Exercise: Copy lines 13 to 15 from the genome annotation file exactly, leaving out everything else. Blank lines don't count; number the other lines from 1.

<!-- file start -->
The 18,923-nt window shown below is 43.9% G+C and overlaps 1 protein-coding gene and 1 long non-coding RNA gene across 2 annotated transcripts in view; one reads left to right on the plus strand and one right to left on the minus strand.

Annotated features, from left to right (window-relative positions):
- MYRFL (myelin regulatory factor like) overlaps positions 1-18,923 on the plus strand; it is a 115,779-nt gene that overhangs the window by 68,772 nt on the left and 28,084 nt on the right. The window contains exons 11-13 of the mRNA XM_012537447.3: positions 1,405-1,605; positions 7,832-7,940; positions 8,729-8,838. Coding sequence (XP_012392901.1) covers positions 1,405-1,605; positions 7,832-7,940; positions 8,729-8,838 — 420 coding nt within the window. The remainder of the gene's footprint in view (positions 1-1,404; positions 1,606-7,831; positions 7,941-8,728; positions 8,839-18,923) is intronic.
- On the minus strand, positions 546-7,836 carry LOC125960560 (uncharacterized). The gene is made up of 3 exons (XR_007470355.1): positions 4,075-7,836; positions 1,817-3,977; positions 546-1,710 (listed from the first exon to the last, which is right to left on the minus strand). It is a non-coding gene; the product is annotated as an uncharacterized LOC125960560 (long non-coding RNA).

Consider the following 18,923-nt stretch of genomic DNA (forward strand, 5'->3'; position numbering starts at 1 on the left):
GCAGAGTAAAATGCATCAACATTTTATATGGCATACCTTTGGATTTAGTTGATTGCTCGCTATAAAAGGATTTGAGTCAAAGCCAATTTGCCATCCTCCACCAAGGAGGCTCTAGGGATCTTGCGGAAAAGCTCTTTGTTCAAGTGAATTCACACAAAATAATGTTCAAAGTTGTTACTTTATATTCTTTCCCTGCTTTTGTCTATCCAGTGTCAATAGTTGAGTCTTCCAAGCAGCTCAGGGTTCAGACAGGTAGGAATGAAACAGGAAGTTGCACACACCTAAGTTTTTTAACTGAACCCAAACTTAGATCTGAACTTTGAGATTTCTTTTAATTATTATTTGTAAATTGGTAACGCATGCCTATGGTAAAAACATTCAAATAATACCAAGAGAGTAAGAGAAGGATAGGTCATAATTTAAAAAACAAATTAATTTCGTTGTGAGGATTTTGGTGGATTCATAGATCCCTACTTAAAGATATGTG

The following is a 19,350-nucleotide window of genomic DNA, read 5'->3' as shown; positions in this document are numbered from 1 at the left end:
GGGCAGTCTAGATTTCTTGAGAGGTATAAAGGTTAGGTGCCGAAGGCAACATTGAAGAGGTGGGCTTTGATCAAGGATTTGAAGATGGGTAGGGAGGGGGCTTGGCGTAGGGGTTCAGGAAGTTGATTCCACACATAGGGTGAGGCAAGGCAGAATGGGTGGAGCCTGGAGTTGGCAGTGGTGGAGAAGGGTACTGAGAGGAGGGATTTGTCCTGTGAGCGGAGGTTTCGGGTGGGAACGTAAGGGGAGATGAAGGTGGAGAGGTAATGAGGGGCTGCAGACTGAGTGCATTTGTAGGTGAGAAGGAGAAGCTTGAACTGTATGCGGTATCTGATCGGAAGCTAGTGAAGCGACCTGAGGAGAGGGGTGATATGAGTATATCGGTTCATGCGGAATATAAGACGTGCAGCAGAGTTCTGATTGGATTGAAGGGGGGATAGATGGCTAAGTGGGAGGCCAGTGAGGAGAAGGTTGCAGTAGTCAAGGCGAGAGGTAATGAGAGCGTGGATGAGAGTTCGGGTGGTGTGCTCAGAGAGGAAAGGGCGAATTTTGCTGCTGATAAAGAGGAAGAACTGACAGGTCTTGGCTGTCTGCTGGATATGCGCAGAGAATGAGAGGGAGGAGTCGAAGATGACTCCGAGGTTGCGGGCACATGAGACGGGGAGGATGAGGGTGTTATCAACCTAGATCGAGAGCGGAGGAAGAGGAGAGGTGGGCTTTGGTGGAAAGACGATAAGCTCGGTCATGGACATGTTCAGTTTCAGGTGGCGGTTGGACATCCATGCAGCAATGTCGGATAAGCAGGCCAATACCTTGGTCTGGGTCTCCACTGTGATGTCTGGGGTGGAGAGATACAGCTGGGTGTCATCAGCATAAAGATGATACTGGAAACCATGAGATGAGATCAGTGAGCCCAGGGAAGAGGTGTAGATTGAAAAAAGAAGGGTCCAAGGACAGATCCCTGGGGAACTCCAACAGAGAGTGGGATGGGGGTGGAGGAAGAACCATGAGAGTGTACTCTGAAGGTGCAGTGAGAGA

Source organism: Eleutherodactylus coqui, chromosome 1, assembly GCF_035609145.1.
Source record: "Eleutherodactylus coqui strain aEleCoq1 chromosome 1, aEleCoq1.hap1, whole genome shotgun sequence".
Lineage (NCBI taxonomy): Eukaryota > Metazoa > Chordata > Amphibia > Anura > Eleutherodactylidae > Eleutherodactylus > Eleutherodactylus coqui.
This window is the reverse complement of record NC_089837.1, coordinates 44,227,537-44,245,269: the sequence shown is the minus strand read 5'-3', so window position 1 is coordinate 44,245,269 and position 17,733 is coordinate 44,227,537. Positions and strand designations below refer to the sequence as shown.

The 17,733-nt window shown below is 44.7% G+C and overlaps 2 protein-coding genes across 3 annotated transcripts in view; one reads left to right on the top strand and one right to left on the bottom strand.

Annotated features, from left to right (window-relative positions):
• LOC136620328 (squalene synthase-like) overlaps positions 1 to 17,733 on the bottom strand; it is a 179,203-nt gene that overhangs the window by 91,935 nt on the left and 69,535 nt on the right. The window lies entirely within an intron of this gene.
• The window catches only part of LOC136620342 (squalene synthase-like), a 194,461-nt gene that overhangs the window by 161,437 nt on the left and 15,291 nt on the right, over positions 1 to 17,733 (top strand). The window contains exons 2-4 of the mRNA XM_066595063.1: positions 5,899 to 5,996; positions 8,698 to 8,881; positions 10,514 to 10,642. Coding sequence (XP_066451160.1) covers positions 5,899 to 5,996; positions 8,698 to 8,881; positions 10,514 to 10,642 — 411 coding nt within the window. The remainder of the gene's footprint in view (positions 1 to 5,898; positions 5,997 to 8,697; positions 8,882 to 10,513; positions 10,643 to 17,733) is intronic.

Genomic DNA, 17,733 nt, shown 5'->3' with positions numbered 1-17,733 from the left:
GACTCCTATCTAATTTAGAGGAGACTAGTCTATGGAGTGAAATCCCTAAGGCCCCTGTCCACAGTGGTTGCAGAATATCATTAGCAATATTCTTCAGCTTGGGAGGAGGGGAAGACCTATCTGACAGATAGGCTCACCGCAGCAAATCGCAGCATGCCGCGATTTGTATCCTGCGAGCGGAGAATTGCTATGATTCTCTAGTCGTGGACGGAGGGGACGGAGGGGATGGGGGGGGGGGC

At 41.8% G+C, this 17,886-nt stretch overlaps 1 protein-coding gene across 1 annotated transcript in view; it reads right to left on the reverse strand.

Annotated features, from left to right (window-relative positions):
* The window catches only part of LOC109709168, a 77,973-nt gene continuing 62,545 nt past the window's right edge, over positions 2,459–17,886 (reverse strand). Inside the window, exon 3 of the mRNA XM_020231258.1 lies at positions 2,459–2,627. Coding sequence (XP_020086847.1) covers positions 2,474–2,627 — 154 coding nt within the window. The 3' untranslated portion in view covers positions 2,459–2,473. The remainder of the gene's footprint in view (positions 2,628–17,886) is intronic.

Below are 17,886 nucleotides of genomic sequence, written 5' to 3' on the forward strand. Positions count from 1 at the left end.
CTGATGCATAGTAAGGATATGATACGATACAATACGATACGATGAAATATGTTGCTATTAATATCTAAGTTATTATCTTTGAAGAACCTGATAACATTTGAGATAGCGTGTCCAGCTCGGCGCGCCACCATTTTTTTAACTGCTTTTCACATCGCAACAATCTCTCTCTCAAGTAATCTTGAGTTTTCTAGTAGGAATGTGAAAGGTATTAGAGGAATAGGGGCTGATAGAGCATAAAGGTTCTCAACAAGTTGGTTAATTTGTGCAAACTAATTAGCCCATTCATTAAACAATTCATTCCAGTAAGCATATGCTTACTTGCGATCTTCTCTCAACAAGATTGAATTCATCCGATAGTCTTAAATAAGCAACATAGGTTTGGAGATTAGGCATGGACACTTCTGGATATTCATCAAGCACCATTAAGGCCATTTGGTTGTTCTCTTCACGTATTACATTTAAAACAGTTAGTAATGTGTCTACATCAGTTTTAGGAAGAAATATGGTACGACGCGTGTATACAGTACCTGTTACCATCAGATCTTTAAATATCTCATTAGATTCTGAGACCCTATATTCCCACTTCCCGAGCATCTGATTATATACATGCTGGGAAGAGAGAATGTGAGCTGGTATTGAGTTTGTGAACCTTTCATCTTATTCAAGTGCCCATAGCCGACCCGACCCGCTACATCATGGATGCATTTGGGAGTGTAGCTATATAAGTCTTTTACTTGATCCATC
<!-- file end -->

The 17,733-nt window shown below is 44.7% G+C and overlaps 2 protein-coding genes across 3 annotated transcripts in view; one reads left to right on the top strand and one right to left on the bottom strand.

Annotated features, from left to right (window-relative positions):
• LOC136620328 (squalene synthase-like) overlaps positions 1 to 17,733 on the bottom strand; it is a 179,203-nt gene that overhangs the window by 91,935 nt on the left and 69,535 nt on the right. The window lies entirely within an intron of this gene.